Review: Salewa Alp Trainer 2 Mid GTX Boots

Backpacking and Trekking Boots
Salewa Alp Trainer 2 Mid GTX
$230, 2 lbs. 5 oz./1.05 kg (men’s US 9/Euro 42)
Sizes: US men’s 7-14, women’s 6-10.5
backcountry.com

Eight days of hiking in Iceland, including two dayhikes totaling nearly 10 miles of the peaks Blahnukur and Brennisteinsalda in the Fjallabak Nature Preserve and six days trekking nearly 49 miles on the world-class Laugavegur and Fimmvörðuháls trails, presented the full range of conditions that will test any boots: rain falling at times on most days, temperatures from the 30s to 50s Fahrenheit, and hiking on often-wet dirt, pebbles, rocks, mud, and slick, wet snow. I chose Salewa’s Alp Trainer 2 Mid GTX precisely for dealing with those conditions and they truly passed every test with flying colors.

I also wore the Alp Trainer 2 Mid GTX through two days of solid, cool rain on an August backpacking trip in the Wind River Range that we cut short because of the weather; and backpacking five days through Washington’s Pasayten Wilderness in September, with dry weather and moderate temperatures.


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Salewa Alp Trainer 2 Mid GTX boots.
Salewa Alp Trainer 2 Mid GTX boots.

The primary reason for choosing boots this burly and expensive is to protect feet against the elements in very wet and cool climates. But at this price point, we justifiably expect excellence in all other performance attributes of hiking footwear. (But truly, for boots of this quality, the price is very competitive, although pricier than even better lightweight hiking shoes and boots.) Again, the Alp Trainer 2 Mid GTX excels all-around.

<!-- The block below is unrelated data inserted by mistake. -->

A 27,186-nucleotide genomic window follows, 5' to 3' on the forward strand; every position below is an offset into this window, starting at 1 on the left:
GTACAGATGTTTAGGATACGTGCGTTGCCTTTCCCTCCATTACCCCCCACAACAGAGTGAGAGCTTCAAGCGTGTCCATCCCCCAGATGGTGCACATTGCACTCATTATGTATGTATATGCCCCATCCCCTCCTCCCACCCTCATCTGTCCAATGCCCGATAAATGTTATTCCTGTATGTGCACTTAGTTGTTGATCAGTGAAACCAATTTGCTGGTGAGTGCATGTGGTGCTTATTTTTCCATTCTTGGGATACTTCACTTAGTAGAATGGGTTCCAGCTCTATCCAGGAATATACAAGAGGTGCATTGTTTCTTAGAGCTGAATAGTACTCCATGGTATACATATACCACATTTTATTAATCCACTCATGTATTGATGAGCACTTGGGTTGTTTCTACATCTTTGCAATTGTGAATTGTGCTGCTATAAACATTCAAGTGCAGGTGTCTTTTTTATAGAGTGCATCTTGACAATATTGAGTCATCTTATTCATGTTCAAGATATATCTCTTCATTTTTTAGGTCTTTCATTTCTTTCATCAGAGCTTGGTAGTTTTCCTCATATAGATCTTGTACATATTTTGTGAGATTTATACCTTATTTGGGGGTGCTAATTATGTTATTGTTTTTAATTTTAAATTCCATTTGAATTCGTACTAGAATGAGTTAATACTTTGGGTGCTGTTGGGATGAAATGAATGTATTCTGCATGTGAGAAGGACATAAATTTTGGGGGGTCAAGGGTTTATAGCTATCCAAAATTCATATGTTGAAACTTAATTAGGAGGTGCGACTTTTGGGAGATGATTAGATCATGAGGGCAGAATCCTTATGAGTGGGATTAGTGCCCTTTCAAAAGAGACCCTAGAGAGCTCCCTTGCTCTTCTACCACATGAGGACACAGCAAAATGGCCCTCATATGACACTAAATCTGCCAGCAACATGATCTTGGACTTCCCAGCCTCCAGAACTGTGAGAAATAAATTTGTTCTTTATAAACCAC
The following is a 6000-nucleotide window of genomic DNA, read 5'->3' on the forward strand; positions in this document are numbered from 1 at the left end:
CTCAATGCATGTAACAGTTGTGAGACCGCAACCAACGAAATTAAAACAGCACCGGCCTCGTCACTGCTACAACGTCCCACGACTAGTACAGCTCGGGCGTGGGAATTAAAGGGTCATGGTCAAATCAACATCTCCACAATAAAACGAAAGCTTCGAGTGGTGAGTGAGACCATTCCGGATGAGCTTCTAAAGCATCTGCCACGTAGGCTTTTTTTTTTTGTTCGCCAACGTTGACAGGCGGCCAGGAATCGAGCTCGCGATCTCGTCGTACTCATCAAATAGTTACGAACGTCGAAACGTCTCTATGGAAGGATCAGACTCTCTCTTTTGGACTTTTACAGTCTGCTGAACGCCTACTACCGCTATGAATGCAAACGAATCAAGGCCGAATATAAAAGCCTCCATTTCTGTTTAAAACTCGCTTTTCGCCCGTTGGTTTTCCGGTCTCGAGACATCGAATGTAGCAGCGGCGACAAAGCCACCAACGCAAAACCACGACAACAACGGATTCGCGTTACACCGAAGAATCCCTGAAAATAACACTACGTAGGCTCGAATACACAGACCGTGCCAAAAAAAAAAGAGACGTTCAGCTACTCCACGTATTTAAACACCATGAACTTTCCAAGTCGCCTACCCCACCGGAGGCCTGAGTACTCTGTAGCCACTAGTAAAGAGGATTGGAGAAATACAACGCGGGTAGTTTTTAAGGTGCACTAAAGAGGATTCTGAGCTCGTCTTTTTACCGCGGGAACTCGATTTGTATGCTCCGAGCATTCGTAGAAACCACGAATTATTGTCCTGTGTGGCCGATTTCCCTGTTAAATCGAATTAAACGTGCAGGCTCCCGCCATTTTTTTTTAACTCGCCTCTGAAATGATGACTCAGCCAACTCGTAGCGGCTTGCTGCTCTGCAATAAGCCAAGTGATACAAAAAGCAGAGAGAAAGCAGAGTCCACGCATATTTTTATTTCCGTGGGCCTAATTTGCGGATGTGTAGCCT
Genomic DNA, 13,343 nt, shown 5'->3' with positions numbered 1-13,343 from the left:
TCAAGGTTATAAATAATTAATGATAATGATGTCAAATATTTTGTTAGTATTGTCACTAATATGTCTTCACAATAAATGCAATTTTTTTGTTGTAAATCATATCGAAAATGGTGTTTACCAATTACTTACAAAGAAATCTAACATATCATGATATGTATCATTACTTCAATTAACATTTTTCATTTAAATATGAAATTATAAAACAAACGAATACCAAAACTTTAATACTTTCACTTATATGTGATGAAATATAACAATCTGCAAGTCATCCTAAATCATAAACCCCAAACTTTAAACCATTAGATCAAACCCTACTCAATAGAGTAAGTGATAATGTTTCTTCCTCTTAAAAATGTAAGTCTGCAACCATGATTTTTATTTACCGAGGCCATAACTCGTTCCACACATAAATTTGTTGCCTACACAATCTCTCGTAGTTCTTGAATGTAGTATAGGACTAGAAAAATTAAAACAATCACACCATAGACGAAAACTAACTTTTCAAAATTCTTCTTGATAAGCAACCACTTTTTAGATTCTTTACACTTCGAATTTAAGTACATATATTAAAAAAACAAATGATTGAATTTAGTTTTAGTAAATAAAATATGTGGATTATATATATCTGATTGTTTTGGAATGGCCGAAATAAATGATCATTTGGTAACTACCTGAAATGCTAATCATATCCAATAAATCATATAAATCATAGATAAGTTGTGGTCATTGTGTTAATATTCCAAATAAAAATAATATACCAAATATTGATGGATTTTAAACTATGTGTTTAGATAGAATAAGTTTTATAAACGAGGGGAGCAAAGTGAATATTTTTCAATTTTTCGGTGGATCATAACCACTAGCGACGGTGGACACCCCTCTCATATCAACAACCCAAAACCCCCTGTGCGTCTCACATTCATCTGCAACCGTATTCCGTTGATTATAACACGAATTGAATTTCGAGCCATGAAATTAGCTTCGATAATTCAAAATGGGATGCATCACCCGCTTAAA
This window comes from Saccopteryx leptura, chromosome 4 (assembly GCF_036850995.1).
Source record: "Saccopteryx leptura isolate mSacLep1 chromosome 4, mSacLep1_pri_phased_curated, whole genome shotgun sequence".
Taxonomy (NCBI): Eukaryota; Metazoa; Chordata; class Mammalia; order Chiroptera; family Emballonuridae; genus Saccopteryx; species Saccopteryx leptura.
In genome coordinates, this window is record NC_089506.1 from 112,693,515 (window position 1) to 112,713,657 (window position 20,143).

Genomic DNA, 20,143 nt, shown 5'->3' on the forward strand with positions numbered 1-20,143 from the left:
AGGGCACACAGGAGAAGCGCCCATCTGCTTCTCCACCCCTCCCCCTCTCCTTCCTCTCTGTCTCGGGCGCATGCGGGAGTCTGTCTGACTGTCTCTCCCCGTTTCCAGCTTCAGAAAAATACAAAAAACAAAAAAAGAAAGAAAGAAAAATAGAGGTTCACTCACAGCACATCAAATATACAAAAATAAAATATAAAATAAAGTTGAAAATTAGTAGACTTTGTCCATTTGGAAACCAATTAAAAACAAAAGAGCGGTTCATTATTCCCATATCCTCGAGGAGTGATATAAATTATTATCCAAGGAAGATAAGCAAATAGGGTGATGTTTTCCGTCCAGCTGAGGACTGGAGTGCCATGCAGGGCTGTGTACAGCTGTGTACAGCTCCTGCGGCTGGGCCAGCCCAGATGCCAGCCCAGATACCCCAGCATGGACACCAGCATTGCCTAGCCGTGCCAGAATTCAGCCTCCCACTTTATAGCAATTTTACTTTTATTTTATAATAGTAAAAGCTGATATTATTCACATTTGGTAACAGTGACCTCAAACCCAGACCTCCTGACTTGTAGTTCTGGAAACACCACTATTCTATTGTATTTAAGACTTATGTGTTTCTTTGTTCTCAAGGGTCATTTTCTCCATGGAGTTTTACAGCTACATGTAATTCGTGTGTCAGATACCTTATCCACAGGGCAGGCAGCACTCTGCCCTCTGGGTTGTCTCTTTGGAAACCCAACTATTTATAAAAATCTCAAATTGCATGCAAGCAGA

Starting from the top, the waterproof-breathable Gore-Tex Extended Comfort membrane and suede and stretch fabric uppers kept my feet absolutely dry even walking through shallow streams and standing in flowing water to test the waterproofness of the boots. They also passed the harshest tests a boot’s waterproofing: long stretches of kicking steps in mushy snow and slapping through wet, low-growing trailside and off-trail vegetation (the latter relatively rare in Iceland’s Central Highlands, but I did encounter some). That sort of constant brushing against wet surfaces will cause many lighter boots and hiking shoes with an ostensibly waterproof-breathable membrane and fabric uppers to eventually wet through. Not these boots.

Not surprisingly, breathability was fine in the cool temps I used them—partly thanks to perforated mesh in the padded tongue, collar, and the uppers on either side of the tongue—with my feet only getting a bit sweaty on rare instances when Iceland’s July sun shone warmly and the temp hit 59° F (the warmest we saw); but these boots would be too hot on warmer days and that’s not really their purpose.

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Salewa Alp Trainer 2 Mid GTX boots.
Salewa Alp Trainer 2 Mid GTX boots.

At just two pounds five ounces/1.05 kilograms (per pair, men’s US 9/Euro 42), the Alp Trainer 2 Mid GTX feels like a lighter hiking shoe and punches well above its weight in terms of protection. They gave my feet enough support and cushion for carrying well over 30 pounds/13.6 kilos on my back at the outset of six days on the Laugavegur and Fimmvörðuháls trails, and I’m confident they can handle significantly heavier loads.